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The riddle of the Sec1/Munc-18 proteins - new twists added to their interactions with SNAREs

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Gallwitz,  D.
Department of Molecular Genetics, MPI for biophysical chemistry, Max Planck Society;

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Jahn,  R.
Department of Neurobiology, MPI for biophysical chemistry, Max Planck Society;

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Citation

Gallwitz, D., & Jahn, R. (2003). The riddle of the Sec1/Munc-18 proteins - new twists added to their interactions with SNAREs. Trends in Biochemical Sciences, 28(3), 113-116. Retrieved from http://www.sciencedirect.com/science?_ob=MImg&_imagekey=B6TCV-47WD8KK-2-3&_cdi=5180&_user=38661&_pii=S0968000403000288&_orig=search&_coverDate=03%2F31%2F2003&_sk=999719996&view=c&wchp=dGLzVtz-zSkWb&md5=a9086719b9b6d60a21af212285864623&ie=/sdarticle.pdf.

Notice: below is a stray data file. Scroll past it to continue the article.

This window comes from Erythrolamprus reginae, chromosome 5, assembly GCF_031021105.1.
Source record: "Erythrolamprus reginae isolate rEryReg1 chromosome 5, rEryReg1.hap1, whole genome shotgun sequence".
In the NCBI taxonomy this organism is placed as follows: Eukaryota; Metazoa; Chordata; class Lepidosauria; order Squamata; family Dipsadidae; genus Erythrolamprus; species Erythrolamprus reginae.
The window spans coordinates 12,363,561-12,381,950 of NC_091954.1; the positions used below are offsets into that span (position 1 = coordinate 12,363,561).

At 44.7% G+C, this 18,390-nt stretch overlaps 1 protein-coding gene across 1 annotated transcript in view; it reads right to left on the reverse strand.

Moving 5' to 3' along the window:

Cite as: http://hdl.handle.net/11858/00-001M-0000-0012-F158-B
Abstract
Sec1/Munc-18 (SM) proteins are essential for intracellular membrane fusion reactions. Most of them bind to membrane- associated soluble N-ethylmaleimide-sensitive fusion (NSF)- attachment protein receptors (SNAREs) of the syntaxin subfamily but it is unclear whether regulating syntaxins is their primary role. Recent studies now have shown that the mechanism of syntaxin binding is not conserved, even though the structures of both protein families are. Amazing as this might be for those considering the evolution of conserved folds, it leaves the question of how SM proteins operate in membrane fusion unanswered.